Vigil honors Orlando victims
Published 12:00 pm Wednesday, June 15, 2016
By Reid Posey
Throngs of supporters gathered in Lamar Park Tuesday to stand in love and solidarity in the face of the recent attack on a gay nightclub in Orlando, a hate crime which left 49 individuals dead, constituting the deadliest mass shooting in modern United States history.
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Combining efforts of university groups such as the University of Mississippi Pride Network, the Sarah Isom Center for Women’s and Gender Studies, the Center for Inclusion and Cross Cultural Engagement, OUTlaw, the William Winter Institute for Racial Reconciliation, and PFLAG Oxford/North Mississippi, the candlelight vigil represented a powerful symbol of unity in the face of hateful actions, as the event attracted support- ers spanning all facets of society — age, race, gender, religious belief and sexual orientation — as they stood in remembrance of the fallen victims.
Gathered around the pier at Pat Lamar Park, the large crowd stood in solemn silence as speakers from these various organizations delivered moving messages relating to the tragic shooting as well as to the LGBTQ community as a whole.
Not living in fear
First, the outgoing president of the UM Pride Network, Spencer Pleasants, spoke poignantly on the way that the shooting has reverberated across the nation, especially among LGBTQ communities, as they were forced to confront the fact that they could have easily been the victims to such senseless violence, as the Orlando victims were simply enjoying themselves in what they hoped was a safe space at the time of the attack. Pleasants, however, noted the importance in not letting a “boogeyman” scare you and affect the way that you live your life, effectively combatting these hateful actions through your own love and happiness.
Next, another former president of the UM Pride Network, Robert McAuliffe, stressed the importance of keeping the focus on the victims of the attack and on allowing time for a period of reflection and grieving as people attempt to process their emotions following this tragedy.
He also discussed the significance of reinforcing feelings of love and safety for members of the LGBTQ community in the wake of such a stark, violent disrup- tion of a supposedly safe space for these individuals.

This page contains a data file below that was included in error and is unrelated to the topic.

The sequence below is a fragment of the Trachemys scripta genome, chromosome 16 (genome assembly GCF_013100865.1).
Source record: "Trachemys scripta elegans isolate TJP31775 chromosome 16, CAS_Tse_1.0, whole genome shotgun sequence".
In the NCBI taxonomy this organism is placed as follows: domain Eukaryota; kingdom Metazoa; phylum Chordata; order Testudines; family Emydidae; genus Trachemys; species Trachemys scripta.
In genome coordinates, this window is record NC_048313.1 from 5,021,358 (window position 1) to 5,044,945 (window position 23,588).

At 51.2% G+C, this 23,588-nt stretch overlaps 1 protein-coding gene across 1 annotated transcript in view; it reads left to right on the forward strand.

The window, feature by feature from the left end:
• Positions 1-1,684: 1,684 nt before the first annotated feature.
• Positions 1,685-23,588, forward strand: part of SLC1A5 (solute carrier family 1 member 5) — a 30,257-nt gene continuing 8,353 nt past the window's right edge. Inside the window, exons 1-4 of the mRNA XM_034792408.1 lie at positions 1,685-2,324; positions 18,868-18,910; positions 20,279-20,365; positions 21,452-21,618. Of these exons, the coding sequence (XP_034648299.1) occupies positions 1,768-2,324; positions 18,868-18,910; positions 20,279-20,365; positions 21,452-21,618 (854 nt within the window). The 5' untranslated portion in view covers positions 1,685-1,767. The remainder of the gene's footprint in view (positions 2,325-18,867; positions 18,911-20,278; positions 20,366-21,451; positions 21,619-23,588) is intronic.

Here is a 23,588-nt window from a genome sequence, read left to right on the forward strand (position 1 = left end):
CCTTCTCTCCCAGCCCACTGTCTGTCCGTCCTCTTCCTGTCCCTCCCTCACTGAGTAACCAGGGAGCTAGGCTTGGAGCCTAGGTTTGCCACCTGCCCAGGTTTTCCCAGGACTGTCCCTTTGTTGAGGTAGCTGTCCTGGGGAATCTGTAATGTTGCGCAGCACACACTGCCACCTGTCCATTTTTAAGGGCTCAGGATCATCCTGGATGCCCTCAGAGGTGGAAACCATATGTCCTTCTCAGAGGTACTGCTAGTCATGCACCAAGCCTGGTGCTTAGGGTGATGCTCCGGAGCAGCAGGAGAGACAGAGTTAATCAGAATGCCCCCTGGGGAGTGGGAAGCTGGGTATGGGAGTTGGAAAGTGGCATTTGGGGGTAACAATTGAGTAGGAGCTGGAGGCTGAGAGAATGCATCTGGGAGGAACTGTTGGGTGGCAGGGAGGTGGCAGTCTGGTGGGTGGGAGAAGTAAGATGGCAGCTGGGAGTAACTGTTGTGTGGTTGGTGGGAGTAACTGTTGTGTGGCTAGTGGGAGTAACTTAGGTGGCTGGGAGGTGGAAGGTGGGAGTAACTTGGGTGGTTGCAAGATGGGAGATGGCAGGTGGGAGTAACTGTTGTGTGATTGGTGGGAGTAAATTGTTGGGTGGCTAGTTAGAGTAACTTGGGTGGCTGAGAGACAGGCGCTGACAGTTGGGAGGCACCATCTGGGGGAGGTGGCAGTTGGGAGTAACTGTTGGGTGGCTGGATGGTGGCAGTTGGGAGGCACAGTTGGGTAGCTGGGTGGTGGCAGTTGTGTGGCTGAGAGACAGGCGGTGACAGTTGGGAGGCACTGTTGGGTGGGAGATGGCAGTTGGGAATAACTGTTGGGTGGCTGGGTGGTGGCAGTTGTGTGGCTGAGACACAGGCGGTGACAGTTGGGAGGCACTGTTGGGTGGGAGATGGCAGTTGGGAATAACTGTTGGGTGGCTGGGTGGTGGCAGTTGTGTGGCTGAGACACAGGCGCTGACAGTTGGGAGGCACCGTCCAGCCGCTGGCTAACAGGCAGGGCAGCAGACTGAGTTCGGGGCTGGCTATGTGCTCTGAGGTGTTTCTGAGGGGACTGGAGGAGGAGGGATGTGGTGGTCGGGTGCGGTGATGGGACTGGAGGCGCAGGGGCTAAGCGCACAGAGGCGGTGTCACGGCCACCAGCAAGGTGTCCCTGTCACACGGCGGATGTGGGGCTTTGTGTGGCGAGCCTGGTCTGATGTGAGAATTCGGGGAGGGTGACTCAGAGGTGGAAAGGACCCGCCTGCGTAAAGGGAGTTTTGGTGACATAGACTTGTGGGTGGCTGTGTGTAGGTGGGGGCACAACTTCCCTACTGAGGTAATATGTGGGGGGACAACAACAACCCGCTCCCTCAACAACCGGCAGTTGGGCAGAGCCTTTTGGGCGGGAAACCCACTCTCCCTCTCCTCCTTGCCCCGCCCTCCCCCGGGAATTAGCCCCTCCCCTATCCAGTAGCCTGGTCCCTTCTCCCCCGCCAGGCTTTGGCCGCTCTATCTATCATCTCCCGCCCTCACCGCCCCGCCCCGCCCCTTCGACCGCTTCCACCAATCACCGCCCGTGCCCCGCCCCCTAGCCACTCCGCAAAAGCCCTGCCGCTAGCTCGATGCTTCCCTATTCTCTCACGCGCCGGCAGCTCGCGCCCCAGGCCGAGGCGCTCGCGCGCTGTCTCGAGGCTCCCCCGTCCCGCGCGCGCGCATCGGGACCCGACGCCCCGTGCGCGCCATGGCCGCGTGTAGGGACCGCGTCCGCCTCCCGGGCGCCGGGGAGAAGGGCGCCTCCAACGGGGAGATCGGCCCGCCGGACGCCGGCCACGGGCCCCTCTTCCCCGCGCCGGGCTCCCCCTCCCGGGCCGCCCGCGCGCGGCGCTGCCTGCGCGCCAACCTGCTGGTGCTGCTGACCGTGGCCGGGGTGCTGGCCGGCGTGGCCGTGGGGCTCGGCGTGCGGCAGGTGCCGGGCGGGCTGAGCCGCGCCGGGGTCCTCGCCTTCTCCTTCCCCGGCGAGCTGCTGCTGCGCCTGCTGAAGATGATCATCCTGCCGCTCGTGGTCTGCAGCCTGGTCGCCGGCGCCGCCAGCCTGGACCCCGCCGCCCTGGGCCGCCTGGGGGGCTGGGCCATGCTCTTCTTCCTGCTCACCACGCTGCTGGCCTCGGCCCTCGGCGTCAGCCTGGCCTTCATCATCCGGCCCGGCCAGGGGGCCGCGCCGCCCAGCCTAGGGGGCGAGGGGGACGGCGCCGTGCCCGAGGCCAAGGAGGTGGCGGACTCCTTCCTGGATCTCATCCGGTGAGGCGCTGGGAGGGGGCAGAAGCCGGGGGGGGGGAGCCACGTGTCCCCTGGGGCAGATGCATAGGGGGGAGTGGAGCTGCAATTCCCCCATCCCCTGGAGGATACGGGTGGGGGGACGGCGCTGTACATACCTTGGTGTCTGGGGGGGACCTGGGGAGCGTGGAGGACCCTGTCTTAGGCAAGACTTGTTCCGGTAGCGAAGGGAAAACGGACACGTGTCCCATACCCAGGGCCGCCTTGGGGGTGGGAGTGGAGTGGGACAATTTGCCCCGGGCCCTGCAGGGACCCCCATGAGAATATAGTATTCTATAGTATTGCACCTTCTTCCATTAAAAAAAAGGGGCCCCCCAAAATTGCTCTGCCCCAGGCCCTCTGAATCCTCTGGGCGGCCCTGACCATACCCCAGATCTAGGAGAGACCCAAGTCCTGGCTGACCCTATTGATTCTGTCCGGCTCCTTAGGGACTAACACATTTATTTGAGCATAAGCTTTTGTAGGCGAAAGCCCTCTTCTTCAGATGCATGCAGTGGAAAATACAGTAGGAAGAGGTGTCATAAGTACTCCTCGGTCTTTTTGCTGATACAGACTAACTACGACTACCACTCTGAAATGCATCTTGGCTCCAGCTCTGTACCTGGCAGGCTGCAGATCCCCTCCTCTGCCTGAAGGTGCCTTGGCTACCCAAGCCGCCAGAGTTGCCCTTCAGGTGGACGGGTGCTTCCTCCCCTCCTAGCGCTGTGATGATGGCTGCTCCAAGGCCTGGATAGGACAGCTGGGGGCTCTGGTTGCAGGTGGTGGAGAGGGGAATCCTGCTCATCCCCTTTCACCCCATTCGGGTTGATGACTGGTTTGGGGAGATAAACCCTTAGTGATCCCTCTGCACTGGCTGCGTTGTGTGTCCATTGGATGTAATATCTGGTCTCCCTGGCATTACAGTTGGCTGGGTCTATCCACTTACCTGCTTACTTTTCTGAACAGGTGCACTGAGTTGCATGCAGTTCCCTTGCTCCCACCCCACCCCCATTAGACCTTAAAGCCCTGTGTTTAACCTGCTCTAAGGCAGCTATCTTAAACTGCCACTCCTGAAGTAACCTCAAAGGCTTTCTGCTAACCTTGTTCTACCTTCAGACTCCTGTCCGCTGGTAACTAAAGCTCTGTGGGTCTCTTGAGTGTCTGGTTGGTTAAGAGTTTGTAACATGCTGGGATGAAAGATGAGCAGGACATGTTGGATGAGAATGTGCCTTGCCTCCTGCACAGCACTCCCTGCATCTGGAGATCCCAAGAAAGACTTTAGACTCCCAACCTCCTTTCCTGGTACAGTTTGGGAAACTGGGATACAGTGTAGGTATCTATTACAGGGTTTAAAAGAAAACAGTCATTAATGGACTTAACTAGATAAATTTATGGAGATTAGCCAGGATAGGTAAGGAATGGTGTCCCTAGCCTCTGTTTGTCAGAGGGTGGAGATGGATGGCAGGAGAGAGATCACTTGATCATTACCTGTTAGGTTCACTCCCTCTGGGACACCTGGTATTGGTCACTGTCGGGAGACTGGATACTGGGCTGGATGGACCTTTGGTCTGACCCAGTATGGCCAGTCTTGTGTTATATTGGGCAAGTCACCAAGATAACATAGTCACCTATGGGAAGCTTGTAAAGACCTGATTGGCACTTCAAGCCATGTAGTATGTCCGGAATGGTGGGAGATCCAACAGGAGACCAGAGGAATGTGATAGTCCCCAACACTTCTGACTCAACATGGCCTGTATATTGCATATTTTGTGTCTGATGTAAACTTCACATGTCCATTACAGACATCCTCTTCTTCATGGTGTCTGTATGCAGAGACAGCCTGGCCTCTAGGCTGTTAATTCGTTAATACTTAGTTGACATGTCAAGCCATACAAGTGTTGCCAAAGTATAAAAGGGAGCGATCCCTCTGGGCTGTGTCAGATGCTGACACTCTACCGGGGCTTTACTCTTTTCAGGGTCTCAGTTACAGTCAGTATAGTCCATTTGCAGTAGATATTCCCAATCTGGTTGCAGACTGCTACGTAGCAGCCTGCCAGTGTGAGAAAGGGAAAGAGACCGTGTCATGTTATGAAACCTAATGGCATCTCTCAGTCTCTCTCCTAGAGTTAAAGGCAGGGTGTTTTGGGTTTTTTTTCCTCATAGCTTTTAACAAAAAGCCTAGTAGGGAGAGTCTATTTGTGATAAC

After McAuliffe, Jennifer Stollman, academic director at the Winter Institute, delivered an impassioned message focusing primarily on some of the broader implications of the Orlando tragedy.
In her remarks, Stollman posited that the public should not be asking how such a horrible thing could happen, but rather they should consider how such a tragedy
could not inevitably happen in today’s political and social climate, which too often plays off of the human emotions of fear, exclusion and anxiety resulting in patterns of hate speech that eventually lead to these horrific outbursts of violence.
Following Stollman was Gail Stratton, a member of PFLAG Oxford/North Mississippi and a Unitarian Universalist minister, who delivered a powerful speech on the importance of maintaining love for both others and our- selves throughout these confusing times.
Stratton stressed that we’re all “a big hot mess of identities,” and that instead of making assumptions about others, it’s vital to demonstrate love and solidarity, especially in the wake of the cruel tragedy of an act rooted so heavily in hatred that targeted a group based on who they loved.
“Let us refuse to let our differences define us,” Stratton urged supporters.
After Stratton’s remarks, a passionate reading of Maya Angelou’s poem “A Brave and Startling Truth” was given, with its themes speaking to the power of overcoming violence and hatred in order to create a world of love, support and inclusion.
During the ceremony, a moment of silence was observed for the fallen victims, and supporters took turns reading off victims’ names one by one, serving as a powerful reminder that these victims were all individuals with their own identities and lives.
Moving forward from this tragedy, there will be a Current Events Conversation on Thursday at noon in Brevard Hall, Room 134, sponsored by the UM Pride Network, the UM Counseling Center, the UM Center for Inclusion and Cross Cultural Engagement, the Sarah Isom Center for Women and Gender Studies and the William Winter Institute for Racial Reconciliation.
This event will provide a public forum for reflections and responses to the Orlando tragedy to any interested parties.